The Shade Room’s Angelica Nwandu Says Universal Picking Another Writer for ‘Juju’ Was a “Beautiful Loss” – Black Girl Nerds

Shade Room founder Angelica “Angie” Nwandu is best known for running one of the most popular news media platforms on Instagram and other social media networks for black entertainment. In an interview with BGN in January, she spoke openly about her faith and vision behind creating the media platform. She also developed her passion for filmmaking and was outspoken enough to work on Universal Pictures’ upcoming horror-comedy. Juju.

Universal Pictures is greenlighting several films starring black filmmakers in the horror genre. The success of get out, Weand more recently, the critically acclaimed film candy man are proof that the horror genre and black audiences are gaining ground. And now the horror-comedy genre is ready for Jujuwhich will be another Black-led feature under Universal.

In December 2020, Deadline reported that Nwandu was written to write the script for Juju. The original story concept was conceived by her. However, there has been a recent change as Universal has brought in a new writer to pen the script.

In our January phone interview, the media mogul revealed that his script had been “bombed”.

“They brought in another writer. I’m still the executive producer. I am still the story. But it was a punch in the gut,” she recalls.

Juju has stars Issa Rae and La La Anthony attached with Thembi Banks set to direct. This will be Thembi Banks’ directorial debut. No other details were shared by Nwandu about the story or the production stage, but she shared how she felt about the incident.

“I felt like I had to get away from writing screenplays. Maybe I’m not good. For Universal to say we need another writer hurt. I realized that I needed that experience because I had to respect the craft of screenwriting. People take years to perfect their craft,” she says. Although this isn’t Nwandu’s first foray into screenwriting – his film The night is coming was a winner at Sundance in 2018 — she found more challenges writing horror and comedy. She adds, “You really have to understand the nuances of these genres. And then he tries to make a cross-genre film. You need to know how to weave it together in a way that translates and is meaningful and impactful.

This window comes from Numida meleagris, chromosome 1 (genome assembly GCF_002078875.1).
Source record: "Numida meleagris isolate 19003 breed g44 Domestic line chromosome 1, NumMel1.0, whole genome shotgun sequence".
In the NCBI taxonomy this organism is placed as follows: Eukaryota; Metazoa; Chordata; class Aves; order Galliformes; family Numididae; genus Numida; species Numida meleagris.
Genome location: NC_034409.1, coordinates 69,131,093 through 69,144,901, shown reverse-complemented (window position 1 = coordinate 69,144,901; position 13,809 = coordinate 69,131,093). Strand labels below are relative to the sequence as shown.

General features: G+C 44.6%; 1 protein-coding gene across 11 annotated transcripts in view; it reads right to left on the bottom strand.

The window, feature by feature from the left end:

She now respects screenwriting more and realizes that you have to understand the hurts and triggers of the people you’re writing about. For The night is comingthe writing process was easy for Nwandu as it was based on his own experiences.

“I suffered a loss, for sure, but it was a nice loss because it will prepare me for the next project,” says Nwandu.

She adds in all transparency: “When I wrote the script for JujuI was in over my head cause I did The night is coming, which was a drama, and it was just completely different. He went to Sundance and I had all these mentors. We have refinement. I jump into a studio, Universal, and it’s like, whoa. But also its horror and its comedy – two things I don’t know well. I learned so much about screenwriting during this process.

Nwandu shared a gripping anecdote about his mentor Charles Murray and how he gave him a tough love for the art of screenwriting. Meanwhile, Nwandu knew she had to be humble about hard work and crafting what it takes to write a good screenplay. One afternoon she went to his house and Murray gave her a piece of paper and a $20 bill. He told her to tear up the $20 bill, of course she hesitated. He then told her to tear up the piece of paper, which she did with no problem. He took the torn piece of paper and the $20 bill (not torn, by the way) and placed them both in a plastic bag. He indicated that the most valuable item in the bag is the torn piece of paper because of what you can put on the paper. Murray told her, “Never value money more than what you can afford, because that’s the real gift.

Nwandu realized through her mentorship of Charles Murray and her experiences throughout her writing career that she could not approach the industry as a prodigy but as a student. She understood that there is a discipline in the art of writing for film and/or television, and it is a process.

Awaiting further details for Juju in terms of story, cast, and release date, Angelica “Angie” Nwandu is a woman who is real about who she is. She talks openly about her faith, its shortcomings and the lessons of life. From overcoming the challenges of building her media empire The Shade Room to being humiliated by major movie studios over her writing skills, Nwandu has had an impressive journey so far in her professional career. You have to respect her restlessness and the fact that she is ready to jump over any obstacle that stands in her way.

Jamie Broadnax


Jamie Broadnax is the creator of the online publication and media space for black women called Black Girl Nerds. Jamie has appeared on MSNBC’s The Melissa Harris-Perry Show and The Grio’s Top 100. Her Twitter personality has been recognized by Shonda Rhimes as one of her favorites to follow. She is a member of the Critics Choice Association and executive producer of the Black Girl Nerds podcast.